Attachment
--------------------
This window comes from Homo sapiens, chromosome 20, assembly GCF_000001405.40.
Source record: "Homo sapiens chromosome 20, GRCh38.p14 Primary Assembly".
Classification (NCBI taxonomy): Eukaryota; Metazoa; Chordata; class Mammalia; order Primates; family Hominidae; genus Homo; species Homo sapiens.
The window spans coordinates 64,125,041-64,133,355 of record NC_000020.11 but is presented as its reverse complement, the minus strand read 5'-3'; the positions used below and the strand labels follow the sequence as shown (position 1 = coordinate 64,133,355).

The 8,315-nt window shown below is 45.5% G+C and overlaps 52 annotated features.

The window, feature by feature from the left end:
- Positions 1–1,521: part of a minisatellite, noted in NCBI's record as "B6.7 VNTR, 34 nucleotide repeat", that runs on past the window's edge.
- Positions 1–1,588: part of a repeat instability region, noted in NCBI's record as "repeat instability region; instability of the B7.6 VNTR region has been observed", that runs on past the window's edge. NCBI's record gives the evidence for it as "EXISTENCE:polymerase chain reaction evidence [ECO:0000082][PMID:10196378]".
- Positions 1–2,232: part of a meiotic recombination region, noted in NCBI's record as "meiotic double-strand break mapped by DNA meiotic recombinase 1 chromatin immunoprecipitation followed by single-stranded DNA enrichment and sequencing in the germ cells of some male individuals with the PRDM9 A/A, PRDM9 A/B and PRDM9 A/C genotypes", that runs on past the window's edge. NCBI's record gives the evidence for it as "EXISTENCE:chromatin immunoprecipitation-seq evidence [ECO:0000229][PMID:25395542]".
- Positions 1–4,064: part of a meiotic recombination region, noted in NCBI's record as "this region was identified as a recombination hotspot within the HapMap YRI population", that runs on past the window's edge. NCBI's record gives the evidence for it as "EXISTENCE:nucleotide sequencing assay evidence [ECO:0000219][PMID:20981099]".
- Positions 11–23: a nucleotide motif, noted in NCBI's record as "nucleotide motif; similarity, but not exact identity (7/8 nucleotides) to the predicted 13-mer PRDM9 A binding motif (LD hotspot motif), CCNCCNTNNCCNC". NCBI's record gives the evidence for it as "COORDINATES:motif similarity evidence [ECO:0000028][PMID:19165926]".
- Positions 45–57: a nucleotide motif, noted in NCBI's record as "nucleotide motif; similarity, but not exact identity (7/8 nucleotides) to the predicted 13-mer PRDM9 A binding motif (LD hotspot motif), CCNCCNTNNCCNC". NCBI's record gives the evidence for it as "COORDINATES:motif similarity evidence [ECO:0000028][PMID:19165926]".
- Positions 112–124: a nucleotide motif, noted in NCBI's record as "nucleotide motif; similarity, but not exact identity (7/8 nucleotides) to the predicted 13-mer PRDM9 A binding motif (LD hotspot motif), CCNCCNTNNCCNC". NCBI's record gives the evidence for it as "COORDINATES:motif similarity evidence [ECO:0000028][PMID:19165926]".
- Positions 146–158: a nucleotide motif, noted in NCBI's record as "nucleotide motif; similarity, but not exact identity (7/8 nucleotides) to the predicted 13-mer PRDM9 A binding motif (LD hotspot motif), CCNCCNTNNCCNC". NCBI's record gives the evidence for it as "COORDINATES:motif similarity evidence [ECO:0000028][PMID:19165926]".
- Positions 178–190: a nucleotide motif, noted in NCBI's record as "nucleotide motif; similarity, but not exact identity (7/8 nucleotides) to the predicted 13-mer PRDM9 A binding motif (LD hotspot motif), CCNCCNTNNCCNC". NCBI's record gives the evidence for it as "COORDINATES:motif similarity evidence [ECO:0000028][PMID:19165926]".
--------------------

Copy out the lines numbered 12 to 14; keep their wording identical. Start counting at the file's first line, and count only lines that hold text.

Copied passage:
- Positions 45–57: a nucleotide motif, noted in NCBI's record as "nucleotide motif; similarity, but not exact identity (7/8 nucleotides) to the predicted 13-mer PRDM9 A binding motif (LD hotspot motif), CCNCCNTNNCCNC". NCBI's record gives the evidence for it as "COORDINATES:motif similarity evidence [ECO:0000028][PMID:19165926]".
- Positions 112–124: a nucleotide motif, noted in NCBI's record as "nucleotide motif; similarity, but not exact identity (7/8 nucleotides) to the predicted 13-mer PRDM9 A binding motif (LD hotspot motif), CCNCCNTNNCCNC". NCBI's record gives the evidence for it as "COORDINATES:motif similarity evidence [ECO:0000028][PMID:19165926]".
- Positions 146–158: a nucleotide motif, noted in NCBI's record as "nucleotide motif; similarity, but not exact identity (7/8 nucleotides) to the predicted 13-mer PRDM9 A binding motif (LD hotspot motif), CCNCCNTNNCCNC". NCBI's record gives the evidence for it as "COORDINATES:motif similarity evidence [ECO:0000028][PMID:19165926]".